Marijuana activist objects to Amendment 64 task force member calling for fed crackdown
As we've reported, the first meeting of the Amendment 64 Implementation Task Force is slated for noon today. But even before that initial session, a marijuana activist is protesting the inclusion of one task force member, Colorado Concern's Tamra Ward. Why? Because her signature is the first on letters from business groups calling for the federal government to crack down on the very measure she's supposed to be working to implement.
As our Sam Levin reported earlier this month, the letters were sent to U.S. Attorney General Eric Holder, President Barack Obama, Colorado Governor John Hickenlooper and Colorado Attorney General John Suthers by a coalition of twenty business groups opposed to legalization. They encourage the feds to enforce the Controlled Substances Act, which currently states that marijuana is a Schedule I narcotic whose use is illegal.
The three letters are on view below in their entirety, but here's an excerpt from the one addressed to Holder:
The Colorado business community, as represented by the signatory organizations noted below, seeks clarity from the Department of Justice with regard to your intentions to enforce federal law under your prosecutorial discretion.To Mark Slaugh, membership director of the Colorado Springs Medical Cannabis Council, Ward's position on the issue, expressed as president and CEO of Colorado Concern, makes her wholly unsuited to participate on a task force charged with implementing the measure. Hence, his note Friday to Hickenlooper's legal counsel, sent under the heading "Conflict of Interest." We've included that note below as well -- but when asked about his concerns, Slaugh says, "Tamra signed off on a letter that's basically asking the federal government to come in and enforce the Controlled Substances Act not just on Amendment 64, but also on the hundreds of businesses in Colorado that are operating on medical cannabis centers.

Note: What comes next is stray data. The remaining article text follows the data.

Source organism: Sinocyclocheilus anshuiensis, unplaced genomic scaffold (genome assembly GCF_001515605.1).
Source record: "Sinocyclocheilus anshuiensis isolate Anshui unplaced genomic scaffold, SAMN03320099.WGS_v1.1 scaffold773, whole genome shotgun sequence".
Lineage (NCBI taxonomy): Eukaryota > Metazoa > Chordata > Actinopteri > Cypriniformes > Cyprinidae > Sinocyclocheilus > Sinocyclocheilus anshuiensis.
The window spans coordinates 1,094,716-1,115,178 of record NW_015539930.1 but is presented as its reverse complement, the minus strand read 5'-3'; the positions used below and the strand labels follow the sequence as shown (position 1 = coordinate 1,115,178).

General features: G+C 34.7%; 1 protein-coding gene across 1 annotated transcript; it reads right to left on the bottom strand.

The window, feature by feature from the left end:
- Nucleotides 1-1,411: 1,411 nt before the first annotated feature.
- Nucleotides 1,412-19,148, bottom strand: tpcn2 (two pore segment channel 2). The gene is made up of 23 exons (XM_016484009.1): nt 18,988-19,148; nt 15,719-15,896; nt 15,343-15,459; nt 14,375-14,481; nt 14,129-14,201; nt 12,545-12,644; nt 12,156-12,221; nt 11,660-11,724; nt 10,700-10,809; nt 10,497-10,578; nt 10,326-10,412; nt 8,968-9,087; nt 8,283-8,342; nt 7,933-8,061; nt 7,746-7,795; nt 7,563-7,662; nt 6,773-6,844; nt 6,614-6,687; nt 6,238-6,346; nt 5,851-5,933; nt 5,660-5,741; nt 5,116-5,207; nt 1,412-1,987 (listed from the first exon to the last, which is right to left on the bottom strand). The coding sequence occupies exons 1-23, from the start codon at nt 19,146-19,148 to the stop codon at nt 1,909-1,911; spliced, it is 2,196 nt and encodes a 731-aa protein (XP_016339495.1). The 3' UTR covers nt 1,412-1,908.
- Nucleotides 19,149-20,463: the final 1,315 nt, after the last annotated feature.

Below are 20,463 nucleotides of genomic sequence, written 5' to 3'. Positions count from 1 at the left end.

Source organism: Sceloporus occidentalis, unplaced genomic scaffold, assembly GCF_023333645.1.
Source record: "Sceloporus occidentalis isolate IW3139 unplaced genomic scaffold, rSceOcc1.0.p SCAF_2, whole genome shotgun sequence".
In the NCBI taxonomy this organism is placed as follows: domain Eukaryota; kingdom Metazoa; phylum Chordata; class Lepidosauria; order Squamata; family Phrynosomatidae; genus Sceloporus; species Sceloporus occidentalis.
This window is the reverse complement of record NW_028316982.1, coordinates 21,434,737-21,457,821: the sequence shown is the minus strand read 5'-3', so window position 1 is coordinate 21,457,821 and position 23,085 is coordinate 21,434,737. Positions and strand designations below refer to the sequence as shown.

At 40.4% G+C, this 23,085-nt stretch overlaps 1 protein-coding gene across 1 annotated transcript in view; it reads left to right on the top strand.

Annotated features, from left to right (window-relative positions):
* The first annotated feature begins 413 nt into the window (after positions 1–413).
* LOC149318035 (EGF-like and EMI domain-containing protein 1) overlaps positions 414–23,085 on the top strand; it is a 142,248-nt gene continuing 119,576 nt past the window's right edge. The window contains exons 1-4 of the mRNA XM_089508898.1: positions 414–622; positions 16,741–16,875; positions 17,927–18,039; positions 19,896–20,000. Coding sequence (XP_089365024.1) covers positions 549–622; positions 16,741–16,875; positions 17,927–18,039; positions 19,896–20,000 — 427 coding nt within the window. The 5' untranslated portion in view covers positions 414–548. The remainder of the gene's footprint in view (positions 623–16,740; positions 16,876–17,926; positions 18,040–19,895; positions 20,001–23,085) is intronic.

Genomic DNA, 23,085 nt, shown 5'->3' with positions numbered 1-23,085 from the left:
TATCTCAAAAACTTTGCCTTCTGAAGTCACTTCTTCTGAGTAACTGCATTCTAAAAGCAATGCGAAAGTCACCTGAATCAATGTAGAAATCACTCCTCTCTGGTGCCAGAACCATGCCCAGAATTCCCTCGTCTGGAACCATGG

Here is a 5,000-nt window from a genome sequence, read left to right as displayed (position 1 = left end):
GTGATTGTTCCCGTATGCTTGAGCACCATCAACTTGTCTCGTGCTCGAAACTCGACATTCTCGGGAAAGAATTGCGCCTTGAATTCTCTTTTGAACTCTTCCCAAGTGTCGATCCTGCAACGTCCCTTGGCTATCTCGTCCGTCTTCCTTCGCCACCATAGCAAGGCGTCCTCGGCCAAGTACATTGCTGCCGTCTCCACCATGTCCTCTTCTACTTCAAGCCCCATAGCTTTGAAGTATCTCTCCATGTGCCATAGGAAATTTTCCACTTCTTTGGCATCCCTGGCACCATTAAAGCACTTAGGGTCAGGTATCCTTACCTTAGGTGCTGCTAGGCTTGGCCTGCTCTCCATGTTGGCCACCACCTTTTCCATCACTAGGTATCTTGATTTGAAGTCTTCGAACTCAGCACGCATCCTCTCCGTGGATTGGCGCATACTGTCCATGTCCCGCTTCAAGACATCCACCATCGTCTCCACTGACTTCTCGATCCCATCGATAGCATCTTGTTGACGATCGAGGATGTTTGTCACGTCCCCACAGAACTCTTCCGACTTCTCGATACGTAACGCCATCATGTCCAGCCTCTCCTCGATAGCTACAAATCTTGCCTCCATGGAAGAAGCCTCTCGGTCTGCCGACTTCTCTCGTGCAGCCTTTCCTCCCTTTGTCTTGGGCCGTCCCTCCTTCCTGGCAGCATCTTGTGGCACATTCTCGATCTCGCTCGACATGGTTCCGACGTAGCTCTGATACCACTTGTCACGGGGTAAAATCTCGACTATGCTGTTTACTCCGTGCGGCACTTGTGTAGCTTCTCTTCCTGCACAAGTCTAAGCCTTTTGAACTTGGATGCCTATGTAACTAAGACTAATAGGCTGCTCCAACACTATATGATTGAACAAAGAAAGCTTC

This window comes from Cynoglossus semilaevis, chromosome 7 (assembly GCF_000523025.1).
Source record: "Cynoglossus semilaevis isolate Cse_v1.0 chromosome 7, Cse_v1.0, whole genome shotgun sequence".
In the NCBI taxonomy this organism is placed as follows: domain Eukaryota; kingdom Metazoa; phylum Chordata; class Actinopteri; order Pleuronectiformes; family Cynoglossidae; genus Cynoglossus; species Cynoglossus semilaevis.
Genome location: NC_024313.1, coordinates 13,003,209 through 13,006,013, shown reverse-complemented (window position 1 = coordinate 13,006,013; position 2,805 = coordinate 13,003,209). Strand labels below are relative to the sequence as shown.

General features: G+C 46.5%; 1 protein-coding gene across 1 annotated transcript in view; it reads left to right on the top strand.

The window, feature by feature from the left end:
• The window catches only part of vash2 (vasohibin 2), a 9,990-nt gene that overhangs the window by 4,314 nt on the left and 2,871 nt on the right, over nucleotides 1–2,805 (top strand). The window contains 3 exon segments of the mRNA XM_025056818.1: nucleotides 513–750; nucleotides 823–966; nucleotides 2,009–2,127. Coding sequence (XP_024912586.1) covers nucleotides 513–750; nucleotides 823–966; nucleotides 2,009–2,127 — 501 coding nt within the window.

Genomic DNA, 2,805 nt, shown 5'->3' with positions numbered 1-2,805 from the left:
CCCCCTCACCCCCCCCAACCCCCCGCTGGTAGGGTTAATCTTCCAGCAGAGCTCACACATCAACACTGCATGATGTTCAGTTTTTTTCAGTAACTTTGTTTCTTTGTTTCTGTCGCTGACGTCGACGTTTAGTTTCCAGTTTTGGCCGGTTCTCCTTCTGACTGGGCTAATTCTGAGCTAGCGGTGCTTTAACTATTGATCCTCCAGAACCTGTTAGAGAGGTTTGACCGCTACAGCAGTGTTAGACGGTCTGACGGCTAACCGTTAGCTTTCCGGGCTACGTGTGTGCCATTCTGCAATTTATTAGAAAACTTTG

The provisions of Amendment 64 are in direct conflict with the Controlled Substances Act (CSA) and other provisions of federal law. The CSA clearly states that federal law preempts state law when there is a positive conflict between the two jurisdictions....
Consequently, we encourage the enforcement of the CSA, to provide the certainty and clarity of law we seek.
"This action is contrary to the goals of these business groups," he adds. "These groups are dedicated to increasing economic development for their regions and increasing job opportunities to strengthen our local economies. So her taking the position to essentially throw the industry under the federal bus threatens literally thousands of jobs and millions of dollars in economic stimulus that our industry has provided."
Continue to read more about the task force, and to see letters calling for federal intervention.